“Alright.” he grinned, transfixed by the glimmering metal. He looked back up at her. “Hurry, will you?” With that, he got into the front seat of the car. Rachel scampered as quickly as she could down the precarious, rusty ladder that stopped about five feet above the ground. No one was around in the dark alleyway to see her, but she was still careful to be stealthy and quiet. Her feet hit the pavement hard, the impact putting a strain on her ankles. Ignoring the pain, she slid into the back seat of the car and slammed the door. Before the door was even closed or her seatbelt buckled, Mike hit the gas and sent the car flying around the corner, and Rachel across the back seat.
“Christ, Mike!” she exclaimed. He just laughed and made another abrupt turn into the street. She sighed, buckled up, and tried to relax. Cal sat in the front seat, rifling through the gems and chains, sorting them out. He picked up that same necklace that had been in the photograph, watching the diamonds glisten in the streetlights.
“You did good, Rae.” He grinned, “I knew my instructions wouldn’t be too hard to follow. Even if you did take too long.”
“I was- I mean, There were..”
“Just do better next time, kay?”
“Yeah, I’ll be sure to do that, Cal.” She rolled her eyes. The rest of the car ride was in silence, rolling along a near empty highway. They pulled up to the motel no more than five minutes later.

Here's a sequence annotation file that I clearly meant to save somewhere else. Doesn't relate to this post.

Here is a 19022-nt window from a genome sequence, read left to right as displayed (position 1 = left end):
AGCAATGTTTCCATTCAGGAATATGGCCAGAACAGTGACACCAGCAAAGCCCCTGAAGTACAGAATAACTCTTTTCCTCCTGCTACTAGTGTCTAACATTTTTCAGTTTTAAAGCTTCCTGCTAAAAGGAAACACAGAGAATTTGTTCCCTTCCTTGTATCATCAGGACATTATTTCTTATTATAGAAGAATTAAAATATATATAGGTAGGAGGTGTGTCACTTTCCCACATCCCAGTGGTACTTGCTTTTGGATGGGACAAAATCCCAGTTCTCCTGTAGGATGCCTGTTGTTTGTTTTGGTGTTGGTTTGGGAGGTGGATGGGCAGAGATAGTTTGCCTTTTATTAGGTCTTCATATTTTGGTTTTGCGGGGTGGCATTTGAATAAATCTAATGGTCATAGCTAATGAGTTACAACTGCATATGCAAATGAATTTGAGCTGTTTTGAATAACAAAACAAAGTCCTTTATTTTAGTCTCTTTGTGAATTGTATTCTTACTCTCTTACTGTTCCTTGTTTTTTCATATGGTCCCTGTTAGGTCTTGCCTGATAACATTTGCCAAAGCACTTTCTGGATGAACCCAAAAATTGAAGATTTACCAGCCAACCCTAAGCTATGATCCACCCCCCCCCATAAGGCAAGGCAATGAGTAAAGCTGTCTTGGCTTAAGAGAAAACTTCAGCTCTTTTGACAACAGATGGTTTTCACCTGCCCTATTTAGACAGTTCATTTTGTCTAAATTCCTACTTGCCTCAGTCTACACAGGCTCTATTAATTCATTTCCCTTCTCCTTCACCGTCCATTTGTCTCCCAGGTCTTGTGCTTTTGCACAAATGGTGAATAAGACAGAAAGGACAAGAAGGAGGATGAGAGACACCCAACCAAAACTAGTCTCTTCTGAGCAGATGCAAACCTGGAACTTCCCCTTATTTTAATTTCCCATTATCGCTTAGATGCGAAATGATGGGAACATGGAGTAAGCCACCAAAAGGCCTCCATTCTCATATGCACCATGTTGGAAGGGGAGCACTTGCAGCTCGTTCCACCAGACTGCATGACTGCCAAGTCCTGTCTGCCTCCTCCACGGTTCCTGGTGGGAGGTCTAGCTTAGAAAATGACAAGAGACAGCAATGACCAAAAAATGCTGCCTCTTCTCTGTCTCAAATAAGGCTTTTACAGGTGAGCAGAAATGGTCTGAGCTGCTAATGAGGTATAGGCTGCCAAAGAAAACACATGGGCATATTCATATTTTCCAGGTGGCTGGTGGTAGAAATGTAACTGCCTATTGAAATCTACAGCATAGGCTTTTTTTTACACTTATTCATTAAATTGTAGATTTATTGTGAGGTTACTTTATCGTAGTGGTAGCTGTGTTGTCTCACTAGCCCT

“Yo, get me a beer!” Mike ordered, flopping down on the couch. Rachel started for the bathroom, annoyed.
“Get it yourself.”
“Please, Rachel? You can get yourself one too...” Cal gave her a puppy dog look with his long-lashed brown eyes. She knew it was all fake, but she was a sucker for that look. It wasn’t Cal being a jerk, anyways. It was Mike, which wasn’t anything new. Cal at least said please. She got three beers out of the kitchen section of the room, which consisted a sink, a microwave and a mini fridge, and sauntered across the rough, tan and green carpet to the ugly old couch on the other side of the room.
“Thanks, baby.” Cal pulled her next to him and kissed her on the cheek. She remained silent, and opened the tab on her can, taking a long drink. She needed it.
This was their last night in Pittsburg. Tomorrow they would divide the jewelry up, each sell their share at different places, and meet back up to head to Trenton. This was their fifth robbery this week. What they had stolen tonight would be worth about $12,000. Cal called it easy money, but it didn’t always seem like that. Rachel didn’t have the same kind of mind as he did. She always pictured the people she was stealing from. She always thought about where the jewelry came from, if it was something inherited from their dead grandmothers, or something passed down through generations that carried real meaning. Every time she sold it for the cash she pictured it being melted down in a refinery, lost for good. It wasn’t easy for her, but that was life. Cal always said those rich people didn’t deserve it, and they had enough money without it anyways. He wasn’t like Rachel. He had never been one of those rich people.